No. of SHARP Students: 1
Status: Open

Project Title: Endophytic fungi of Hawaiian medicinal plants: a sustainable drug discovery approach and a revolutionary source of new drug leads

Mentor - Ghee Tan-144Faculty: Dr. Ghee Tan
Department: Daniel K. Inouye College of Pharmacy
Synopsis: As a result of an intimate (albeit cryptic) relationship, endophytic fungi and plants share metabolic pathways that mediate secondary metabolite production. Resident foliar endophytes will be isolated and purified from Hawaiian medicinal plants. The endophytes will be identified by the amplification of the internal transcribed spacer region of the 5.8s rRNA followed by PCR and DNA sequencing. Organic fungal extracts will be tested for activity against major cancers that afflict humans. Work on endophytes may be initiated using only a few fresh leaves from host medicinal plants. Therefore, the validation of ethnomedicines, and full scale drug discovery may be conducted in a sustainable and eco-friendly manner without inflicting destruction on the terrestrial environment.
Skills students will acquire: General skills pertaining to cell biology, molecular biology and pharmacology, mammalian, bacterial and fungal cell culture techniques, DNA sequencing, PCR, column chromatography and medium (MPLC) and high pressure liquid chromatography (HPLC)
No. of SHARP Students: 1
Status: Filled

Project Titles: Role of HSF1 in Pulmonary Fibrosis / Mechanisms of Cell Death in Response to Chemotherapy

Mentor - JacobsFaculty: Dr. Aaron Jacobs
Department: Daniel K. Inouye College of Pharmacy
Synopsis: Dr. Jacobs focuses on the role of transcription factors in cellular processes associated with human disease. Project 9 looks at a protein called c-Myc, and how it controls the death of cancer cells when treated with chemotherapy.  Project 10 looks at protein called HSF1 and how it may be involved in pulmonary fibrosis. A greater understanding of basic disease mechanisms and responses to drug therapy can ultimately contribute to improved treatments.
Skills students will acquire: Cell culture, RNA, protein, nuclei and mitochondrial isolation, Western blot and Real-time PCR analysis.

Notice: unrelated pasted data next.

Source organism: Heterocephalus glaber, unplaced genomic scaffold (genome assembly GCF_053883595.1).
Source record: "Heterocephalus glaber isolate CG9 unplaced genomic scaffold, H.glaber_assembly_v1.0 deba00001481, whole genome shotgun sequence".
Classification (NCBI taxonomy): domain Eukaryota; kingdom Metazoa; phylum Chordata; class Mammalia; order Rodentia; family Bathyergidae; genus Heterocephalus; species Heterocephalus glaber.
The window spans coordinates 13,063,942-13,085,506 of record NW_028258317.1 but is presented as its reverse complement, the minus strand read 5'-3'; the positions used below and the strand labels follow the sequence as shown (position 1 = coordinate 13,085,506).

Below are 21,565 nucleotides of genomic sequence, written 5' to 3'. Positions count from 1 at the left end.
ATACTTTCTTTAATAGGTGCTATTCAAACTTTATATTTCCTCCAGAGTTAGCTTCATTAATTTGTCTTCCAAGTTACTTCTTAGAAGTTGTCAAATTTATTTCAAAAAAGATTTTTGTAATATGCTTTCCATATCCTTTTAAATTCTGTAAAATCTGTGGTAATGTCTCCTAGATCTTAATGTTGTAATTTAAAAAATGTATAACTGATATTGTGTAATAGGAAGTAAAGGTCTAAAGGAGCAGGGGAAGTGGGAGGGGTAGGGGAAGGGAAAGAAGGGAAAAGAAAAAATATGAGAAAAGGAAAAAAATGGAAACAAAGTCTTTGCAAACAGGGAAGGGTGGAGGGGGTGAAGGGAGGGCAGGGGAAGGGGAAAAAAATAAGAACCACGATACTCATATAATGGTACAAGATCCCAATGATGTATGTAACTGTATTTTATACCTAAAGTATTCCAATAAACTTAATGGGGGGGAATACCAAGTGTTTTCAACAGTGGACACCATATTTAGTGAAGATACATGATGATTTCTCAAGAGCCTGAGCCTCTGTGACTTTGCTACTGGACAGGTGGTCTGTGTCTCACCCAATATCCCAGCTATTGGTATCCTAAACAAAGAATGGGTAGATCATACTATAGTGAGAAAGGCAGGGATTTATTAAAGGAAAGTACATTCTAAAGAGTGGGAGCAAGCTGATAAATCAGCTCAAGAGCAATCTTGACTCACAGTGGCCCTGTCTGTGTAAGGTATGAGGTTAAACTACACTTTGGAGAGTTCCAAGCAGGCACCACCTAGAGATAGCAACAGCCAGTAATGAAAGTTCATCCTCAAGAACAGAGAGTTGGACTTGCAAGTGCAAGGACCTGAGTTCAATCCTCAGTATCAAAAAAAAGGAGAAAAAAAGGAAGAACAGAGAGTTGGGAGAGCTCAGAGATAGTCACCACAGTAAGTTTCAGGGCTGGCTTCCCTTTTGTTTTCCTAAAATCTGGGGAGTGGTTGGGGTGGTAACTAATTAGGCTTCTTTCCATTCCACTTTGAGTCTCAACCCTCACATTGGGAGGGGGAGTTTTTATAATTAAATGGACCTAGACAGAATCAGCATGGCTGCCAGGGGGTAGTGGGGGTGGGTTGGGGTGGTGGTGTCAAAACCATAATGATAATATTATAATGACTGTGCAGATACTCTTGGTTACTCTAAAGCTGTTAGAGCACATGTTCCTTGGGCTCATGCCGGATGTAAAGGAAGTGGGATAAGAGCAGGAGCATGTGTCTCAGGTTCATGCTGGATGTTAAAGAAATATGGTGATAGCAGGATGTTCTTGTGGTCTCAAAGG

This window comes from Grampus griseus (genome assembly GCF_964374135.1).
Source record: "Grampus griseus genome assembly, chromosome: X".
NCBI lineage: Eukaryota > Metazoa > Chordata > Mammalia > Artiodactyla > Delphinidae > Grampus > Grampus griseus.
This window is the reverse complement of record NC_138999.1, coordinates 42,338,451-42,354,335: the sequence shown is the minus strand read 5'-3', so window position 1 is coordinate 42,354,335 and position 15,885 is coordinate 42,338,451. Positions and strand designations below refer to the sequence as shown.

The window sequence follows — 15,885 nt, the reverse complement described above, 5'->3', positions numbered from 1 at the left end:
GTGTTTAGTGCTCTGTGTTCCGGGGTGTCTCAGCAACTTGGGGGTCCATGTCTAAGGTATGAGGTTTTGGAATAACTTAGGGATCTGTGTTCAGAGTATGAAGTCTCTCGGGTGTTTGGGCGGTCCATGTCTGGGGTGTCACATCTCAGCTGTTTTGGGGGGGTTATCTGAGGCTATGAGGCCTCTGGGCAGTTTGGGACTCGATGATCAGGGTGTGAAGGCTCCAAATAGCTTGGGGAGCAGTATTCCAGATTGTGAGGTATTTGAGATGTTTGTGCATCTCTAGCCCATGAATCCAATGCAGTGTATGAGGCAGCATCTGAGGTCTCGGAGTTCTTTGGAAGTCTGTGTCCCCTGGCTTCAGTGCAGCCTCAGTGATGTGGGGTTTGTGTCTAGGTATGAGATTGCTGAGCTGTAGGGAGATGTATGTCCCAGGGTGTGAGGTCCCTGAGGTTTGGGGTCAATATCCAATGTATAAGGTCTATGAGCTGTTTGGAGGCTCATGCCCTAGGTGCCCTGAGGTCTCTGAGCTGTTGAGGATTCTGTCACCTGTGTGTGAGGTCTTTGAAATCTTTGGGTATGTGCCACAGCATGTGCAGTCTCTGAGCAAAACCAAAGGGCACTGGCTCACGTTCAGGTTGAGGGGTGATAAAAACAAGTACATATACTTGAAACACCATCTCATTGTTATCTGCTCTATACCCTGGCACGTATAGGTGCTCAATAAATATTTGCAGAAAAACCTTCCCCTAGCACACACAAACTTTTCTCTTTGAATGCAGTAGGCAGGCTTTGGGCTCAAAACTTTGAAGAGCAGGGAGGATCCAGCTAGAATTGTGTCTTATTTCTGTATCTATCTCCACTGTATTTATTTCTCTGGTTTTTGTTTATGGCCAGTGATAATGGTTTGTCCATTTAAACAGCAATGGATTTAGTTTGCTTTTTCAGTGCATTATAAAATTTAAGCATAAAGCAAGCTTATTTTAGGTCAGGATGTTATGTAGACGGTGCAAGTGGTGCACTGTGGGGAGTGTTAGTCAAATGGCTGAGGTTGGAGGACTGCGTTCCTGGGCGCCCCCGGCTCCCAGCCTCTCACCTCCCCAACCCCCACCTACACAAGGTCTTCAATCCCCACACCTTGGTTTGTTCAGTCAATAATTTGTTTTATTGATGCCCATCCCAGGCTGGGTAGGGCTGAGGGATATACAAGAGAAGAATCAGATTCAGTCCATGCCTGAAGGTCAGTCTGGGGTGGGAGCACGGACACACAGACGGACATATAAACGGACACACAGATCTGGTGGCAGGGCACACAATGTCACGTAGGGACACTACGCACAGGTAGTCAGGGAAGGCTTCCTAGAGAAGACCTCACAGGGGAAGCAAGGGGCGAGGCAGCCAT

No. of SHARP Students: 1
Status: Open

Project Title: Discovery, Synthesis, and Evaluation of Antibacterial  and Anti-Cancer Agents in Natural Products

Mentor - Dianqing SunFaculty: Dr. Dianqing Sun
Department: Daniel K. Inouye College of Pharmacy
Synopsis: Dr. Sun’s research program focuses on discovery and development of antibacterial and anticancer agents using small molecule-guided and natural product-inspired approaches. Specifically, this project will provide an exceptional opportunity engaging the undergraduate and graduate students, particularly those who are currently underrepresented in biomedical research, to participate meritorious research and to help strengthen the research environment at UH Hilo.
Skills students will acquire: Drug discovery, bioanalytical research, and state-of-the-art instruments such as NMR, HPLC, LC-MS, and microwave parallel synthesizer
No. of SHARP Students: 1-2
Status: Open

Project Title: Occupational Stress and Animal Welfare in Humane Societies

Mentor - morrison-181Faculty: Dr. Lynn Morrison
Department: Anthropology
Synopsis: East Hawaii has a high rate of animal neglect and abandonment, and lack of spaying/neutering, resulting in a euthanasia rate of 14,000 animals per year.  The Kea’au employees euthanize 34 animals per day on average.  This study will compare the stress levels of the employees at the Kea’au site to those at the Kona Humane Society where there is a much lower euthanasia rate and higher animal adoption rate.  Stress is measured through blood pressure, cortisol, and a battery of survey instruments.  Unique to this study is the incorporation of animal welfare by examining the cortisol levels of dogs as a measure of stress.
Skills students will acquire:Monitoring blood pressure, administering surveys, and obtaining hair samples from both human and dog participant for cortisol assays.  Assist in downloading equipment, entering data, and coding qualitative interviews.  SHARP student will also assist with cortisol assays in co-PI Dr. Dana-Lynne Ko’omoa-Lange’s lab.
No. of SHARP Students: 1
Status: Open

Project Title – Investigating the anti-bacterial efficacy of native Hawaiian plant-based medicines

Faculty: Dr. Stan Nakanishi
Department: Biology